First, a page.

Interpreting the Mystical World of David Bowie’s Quicksand

david bowie quicksand

The song Quicksand from David Bowie’s album Hunky Dory is loaded with occult references and metaphors that reveal the musicians own relationship to mysticism.

Today I asked an online friend, who we will call Mirabella, what she thought the following lyrics from the song were about:

“Don’t believe in yourself, don’t deceive with belief; knowledge comes with deaths release.”

Mirabella’s responses were:

“Life doesn’t matter a shit, have fun, have as much of it as you can.”

“I take it to mean don’t take stuff too seriously, death is final that is the knowledge.”

Even though I am only working from my own interpretation, I am absolutely certain that the song was not intended by Bowie to be a lighthearted endorsement of nihilistic hedonism as my friend had implied.

I could easily debunk that theory of the song with the examination of a single line, but what fun would that be? Instead, I am going to deconstruct the entire song for my own entertainment and hopefully yours. There will be an even bigger message about modern art and thought at the end. But before we start…

I’m closer to the Golden Dawn
Immersed in Crowley’s uniform
Of imagery

The Golden Dawn is a system of magic from late 19th century Britain which sought to endow it’s users with supernatural understanding and capabilities through a wide plethora of knowledge, rituals and methods. One of the ways they did this was through communication with the ‘Secret Chiefs’ – transcendent beings who possess knowledge of all realms of existence. A state that a human might aspire to become via magical means.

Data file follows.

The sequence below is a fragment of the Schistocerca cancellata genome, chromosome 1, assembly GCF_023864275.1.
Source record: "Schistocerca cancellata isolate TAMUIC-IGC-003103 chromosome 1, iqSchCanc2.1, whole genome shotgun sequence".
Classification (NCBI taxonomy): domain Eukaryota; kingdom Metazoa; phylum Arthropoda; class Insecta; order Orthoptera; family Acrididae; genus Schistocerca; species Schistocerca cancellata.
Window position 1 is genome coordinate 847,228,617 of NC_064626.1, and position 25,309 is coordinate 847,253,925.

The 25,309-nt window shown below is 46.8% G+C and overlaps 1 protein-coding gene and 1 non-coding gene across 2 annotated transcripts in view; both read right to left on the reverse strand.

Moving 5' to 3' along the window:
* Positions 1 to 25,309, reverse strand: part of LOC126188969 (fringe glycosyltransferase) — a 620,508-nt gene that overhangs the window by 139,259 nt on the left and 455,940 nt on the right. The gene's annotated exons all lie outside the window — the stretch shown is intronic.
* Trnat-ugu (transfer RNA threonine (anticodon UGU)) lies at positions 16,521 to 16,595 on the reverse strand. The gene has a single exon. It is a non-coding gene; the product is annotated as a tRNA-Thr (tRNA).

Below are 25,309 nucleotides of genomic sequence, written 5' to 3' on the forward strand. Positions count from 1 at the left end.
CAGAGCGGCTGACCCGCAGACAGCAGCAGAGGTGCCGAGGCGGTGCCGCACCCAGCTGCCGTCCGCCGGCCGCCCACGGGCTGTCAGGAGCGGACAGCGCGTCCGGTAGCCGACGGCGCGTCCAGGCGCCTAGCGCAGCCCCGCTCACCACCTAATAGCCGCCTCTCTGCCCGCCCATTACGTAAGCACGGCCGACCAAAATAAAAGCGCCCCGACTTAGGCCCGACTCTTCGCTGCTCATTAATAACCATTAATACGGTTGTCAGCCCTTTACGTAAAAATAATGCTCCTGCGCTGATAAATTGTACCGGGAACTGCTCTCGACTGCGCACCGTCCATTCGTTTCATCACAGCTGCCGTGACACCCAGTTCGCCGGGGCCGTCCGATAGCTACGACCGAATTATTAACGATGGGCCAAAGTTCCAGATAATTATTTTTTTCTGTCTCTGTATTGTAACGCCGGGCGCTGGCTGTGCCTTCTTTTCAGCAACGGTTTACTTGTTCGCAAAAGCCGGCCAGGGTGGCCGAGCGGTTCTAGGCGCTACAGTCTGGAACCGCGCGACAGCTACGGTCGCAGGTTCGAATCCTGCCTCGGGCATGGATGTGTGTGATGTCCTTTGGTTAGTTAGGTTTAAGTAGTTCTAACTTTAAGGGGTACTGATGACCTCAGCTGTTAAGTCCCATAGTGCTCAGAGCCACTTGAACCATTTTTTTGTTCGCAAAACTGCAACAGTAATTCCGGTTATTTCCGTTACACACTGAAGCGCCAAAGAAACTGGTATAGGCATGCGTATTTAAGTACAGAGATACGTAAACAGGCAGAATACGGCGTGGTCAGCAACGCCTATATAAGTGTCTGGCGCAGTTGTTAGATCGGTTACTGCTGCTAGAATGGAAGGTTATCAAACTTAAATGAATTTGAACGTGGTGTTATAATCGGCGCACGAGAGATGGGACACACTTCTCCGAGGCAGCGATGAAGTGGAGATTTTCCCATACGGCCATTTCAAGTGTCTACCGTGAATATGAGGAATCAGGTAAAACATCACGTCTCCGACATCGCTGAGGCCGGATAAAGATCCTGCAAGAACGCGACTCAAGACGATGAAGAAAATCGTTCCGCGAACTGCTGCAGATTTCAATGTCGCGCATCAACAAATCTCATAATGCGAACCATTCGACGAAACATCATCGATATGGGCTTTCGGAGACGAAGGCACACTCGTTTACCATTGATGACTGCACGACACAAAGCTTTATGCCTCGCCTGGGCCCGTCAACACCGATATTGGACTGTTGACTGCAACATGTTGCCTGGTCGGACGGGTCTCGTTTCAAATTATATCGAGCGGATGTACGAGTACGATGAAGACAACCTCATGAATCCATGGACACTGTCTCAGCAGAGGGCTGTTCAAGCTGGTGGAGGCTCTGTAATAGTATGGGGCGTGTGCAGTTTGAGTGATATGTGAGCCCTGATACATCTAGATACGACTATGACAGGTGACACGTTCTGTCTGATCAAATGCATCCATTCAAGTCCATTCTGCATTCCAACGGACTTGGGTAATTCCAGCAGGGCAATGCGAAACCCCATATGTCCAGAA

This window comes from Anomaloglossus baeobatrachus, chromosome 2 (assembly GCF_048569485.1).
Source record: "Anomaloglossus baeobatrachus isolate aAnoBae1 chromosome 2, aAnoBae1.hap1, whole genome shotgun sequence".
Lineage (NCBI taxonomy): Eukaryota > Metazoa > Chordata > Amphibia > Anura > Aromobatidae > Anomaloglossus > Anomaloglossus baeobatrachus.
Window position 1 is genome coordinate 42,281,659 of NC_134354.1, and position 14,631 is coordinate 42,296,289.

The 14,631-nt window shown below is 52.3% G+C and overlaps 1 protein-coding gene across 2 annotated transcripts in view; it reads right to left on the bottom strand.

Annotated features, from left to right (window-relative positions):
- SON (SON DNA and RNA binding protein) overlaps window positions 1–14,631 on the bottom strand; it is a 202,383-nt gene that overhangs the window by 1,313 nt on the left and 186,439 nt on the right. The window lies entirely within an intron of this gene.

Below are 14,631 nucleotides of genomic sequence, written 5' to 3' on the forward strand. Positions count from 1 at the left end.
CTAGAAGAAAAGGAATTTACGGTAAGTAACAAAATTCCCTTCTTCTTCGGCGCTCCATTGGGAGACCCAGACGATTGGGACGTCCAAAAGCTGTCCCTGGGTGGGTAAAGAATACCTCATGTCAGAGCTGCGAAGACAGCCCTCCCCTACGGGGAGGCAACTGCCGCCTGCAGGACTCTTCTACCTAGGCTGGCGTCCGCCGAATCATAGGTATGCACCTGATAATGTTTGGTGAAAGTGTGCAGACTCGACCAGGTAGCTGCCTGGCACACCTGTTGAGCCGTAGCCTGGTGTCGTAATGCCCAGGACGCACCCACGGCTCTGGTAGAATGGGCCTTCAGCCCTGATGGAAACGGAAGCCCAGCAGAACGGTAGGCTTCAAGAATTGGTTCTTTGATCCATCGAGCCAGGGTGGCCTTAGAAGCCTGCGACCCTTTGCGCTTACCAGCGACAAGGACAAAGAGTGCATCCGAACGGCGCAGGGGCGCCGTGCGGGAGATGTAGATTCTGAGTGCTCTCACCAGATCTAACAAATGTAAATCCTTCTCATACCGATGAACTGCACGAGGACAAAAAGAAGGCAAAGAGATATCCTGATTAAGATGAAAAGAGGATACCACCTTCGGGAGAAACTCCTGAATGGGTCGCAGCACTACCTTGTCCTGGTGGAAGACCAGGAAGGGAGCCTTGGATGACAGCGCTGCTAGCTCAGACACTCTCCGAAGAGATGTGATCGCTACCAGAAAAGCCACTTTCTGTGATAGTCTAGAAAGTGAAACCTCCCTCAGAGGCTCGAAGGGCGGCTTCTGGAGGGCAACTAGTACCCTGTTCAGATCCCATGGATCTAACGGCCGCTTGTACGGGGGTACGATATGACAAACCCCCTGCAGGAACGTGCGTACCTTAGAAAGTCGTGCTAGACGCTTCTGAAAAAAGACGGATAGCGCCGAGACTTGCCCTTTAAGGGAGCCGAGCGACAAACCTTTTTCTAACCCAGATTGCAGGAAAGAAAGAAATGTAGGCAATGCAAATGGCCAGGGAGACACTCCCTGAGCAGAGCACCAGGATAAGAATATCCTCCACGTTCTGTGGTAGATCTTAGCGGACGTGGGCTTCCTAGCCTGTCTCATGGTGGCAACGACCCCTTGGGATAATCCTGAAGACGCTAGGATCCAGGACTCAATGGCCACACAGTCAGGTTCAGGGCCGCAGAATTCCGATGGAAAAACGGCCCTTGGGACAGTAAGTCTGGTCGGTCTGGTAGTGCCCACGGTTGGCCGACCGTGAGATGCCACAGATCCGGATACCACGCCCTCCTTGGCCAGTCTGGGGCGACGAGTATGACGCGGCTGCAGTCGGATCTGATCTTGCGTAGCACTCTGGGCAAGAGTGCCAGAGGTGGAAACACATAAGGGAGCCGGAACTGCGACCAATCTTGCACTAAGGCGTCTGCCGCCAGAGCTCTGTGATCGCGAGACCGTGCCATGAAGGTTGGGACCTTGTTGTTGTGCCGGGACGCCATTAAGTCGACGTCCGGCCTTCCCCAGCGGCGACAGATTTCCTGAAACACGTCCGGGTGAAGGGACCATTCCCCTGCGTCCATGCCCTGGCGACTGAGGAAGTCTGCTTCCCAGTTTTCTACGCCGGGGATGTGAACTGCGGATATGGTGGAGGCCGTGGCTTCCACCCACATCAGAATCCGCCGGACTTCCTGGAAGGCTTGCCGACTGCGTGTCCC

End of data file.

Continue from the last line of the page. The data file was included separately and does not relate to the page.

Suffice it to say the Heremetic Order of the Golden Dawn did not place as much value in the life/death dichotomy as Mirabella does.

Aleister Crowley was a poet, mountain climber, philosopher, inventor and one time member of the Golden Dawn. An image in a popular tarot card, The Magician, is often thought to be one of Crowley. In tarot the magician is dressed in one garment symbolizing purity and innocence, and another symbolizing experience and knowledge. The magician embodies these dualities in order to dissolve them, in the same way magic is a way of overcoming the life/death dichotomy in order to be transformed into something greater.

So again, in just those first three lines Bowie has referenced ideas that are opposed to the modern materialists life/death dichotomy and the nihilism that follows it, and has cast himself in the role of a magician trying to break free from that duality.

Read the rest at Advanced Dank Unicorn.